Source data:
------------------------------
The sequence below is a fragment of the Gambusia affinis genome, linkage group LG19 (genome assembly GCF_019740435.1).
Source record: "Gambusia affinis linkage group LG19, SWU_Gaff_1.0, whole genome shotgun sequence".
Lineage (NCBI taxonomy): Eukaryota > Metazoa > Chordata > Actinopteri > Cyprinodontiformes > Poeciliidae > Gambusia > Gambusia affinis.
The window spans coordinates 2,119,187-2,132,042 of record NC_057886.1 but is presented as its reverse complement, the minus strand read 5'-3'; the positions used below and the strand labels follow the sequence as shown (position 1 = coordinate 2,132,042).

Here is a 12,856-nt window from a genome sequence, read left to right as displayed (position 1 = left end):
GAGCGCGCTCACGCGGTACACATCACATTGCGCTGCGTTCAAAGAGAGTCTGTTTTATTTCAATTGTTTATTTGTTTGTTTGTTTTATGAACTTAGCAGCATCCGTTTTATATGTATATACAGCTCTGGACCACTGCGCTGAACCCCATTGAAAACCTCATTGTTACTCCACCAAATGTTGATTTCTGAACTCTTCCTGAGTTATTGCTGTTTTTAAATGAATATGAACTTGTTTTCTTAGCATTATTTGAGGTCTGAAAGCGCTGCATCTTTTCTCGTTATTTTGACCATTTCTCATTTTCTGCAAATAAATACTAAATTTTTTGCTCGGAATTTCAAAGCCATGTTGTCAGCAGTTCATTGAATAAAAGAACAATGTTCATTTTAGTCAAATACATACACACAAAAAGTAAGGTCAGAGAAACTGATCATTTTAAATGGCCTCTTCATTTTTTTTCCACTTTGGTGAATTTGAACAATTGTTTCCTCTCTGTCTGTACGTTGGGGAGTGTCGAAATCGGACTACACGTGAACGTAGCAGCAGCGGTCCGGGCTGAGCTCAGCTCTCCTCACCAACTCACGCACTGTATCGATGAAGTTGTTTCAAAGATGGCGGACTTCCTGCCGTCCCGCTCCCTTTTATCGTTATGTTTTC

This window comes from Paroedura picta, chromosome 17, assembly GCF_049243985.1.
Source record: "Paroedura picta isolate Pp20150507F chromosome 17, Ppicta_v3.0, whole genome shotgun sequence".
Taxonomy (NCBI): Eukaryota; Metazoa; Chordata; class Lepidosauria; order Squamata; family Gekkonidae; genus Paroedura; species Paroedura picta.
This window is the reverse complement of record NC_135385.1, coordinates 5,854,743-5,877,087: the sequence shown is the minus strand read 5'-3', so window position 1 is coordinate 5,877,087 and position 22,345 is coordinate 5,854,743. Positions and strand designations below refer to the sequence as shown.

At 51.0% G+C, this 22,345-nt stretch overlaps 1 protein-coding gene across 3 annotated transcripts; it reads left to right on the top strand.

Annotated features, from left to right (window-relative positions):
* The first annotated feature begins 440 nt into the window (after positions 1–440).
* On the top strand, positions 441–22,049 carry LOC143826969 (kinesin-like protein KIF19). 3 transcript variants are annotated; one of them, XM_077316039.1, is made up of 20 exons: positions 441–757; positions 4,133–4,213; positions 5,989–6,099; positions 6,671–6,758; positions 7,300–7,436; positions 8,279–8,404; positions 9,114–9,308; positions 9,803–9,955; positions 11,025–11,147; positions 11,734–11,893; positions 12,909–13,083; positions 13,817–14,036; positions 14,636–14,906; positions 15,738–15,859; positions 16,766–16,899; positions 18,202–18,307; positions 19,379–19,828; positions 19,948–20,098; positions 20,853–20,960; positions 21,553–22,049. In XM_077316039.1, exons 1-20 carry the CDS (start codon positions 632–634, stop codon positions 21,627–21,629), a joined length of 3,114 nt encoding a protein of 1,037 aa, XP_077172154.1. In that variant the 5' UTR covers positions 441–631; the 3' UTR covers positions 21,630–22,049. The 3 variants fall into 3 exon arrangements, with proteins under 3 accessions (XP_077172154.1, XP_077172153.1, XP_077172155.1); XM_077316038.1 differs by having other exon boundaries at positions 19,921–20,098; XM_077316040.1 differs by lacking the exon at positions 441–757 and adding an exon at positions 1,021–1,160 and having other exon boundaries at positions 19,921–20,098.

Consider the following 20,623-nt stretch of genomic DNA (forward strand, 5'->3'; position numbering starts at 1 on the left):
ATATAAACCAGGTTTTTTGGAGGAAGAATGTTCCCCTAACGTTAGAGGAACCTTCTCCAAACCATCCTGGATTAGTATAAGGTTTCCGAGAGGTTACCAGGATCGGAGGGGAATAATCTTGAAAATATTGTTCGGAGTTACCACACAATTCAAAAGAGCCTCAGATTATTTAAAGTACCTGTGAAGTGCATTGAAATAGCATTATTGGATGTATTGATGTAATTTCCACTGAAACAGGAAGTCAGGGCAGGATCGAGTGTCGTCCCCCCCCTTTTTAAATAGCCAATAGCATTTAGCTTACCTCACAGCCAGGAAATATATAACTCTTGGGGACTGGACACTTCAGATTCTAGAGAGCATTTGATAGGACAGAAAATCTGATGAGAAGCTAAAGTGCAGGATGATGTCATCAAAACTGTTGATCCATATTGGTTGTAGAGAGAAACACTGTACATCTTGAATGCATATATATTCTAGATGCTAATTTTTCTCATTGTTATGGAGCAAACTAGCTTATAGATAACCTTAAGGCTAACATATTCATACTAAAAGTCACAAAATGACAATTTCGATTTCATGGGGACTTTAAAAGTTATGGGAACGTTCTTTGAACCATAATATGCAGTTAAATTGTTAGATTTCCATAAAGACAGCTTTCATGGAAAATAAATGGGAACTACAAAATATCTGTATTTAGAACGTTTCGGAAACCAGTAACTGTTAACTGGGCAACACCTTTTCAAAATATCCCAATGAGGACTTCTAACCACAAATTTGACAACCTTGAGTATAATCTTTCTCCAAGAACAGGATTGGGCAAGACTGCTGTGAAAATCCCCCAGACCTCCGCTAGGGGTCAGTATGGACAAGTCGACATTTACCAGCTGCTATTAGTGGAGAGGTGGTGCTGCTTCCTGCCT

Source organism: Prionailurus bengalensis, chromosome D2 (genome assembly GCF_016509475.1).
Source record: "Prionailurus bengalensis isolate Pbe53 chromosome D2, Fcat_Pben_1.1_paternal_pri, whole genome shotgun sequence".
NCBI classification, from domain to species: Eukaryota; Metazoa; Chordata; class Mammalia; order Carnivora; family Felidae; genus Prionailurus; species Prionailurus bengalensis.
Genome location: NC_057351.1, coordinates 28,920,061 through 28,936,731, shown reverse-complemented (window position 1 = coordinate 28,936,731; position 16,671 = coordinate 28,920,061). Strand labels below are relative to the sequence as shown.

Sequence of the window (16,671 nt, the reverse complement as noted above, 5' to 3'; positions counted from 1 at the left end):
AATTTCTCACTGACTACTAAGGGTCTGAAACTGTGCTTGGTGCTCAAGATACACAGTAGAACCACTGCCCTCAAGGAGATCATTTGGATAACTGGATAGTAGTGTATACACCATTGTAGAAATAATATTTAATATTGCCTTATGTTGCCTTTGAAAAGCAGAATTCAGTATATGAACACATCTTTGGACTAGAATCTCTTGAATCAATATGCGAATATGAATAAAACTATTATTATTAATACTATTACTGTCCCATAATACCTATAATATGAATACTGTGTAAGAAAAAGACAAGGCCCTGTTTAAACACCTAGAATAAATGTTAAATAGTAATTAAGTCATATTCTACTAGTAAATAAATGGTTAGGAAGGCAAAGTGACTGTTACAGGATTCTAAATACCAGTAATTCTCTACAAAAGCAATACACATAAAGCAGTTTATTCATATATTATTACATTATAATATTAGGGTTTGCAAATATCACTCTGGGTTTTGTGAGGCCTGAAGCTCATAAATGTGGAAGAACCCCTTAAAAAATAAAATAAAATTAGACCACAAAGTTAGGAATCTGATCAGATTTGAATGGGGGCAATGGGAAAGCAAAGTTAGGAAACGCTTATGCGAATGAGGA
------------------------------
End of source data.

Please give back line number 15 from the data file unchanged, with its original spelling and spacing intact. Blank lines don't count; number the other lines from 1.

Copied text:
Consider the following 20,623-nt stretch of genomic DNA (forward strand, 5'->3'; position numbering starts at 1 on the left):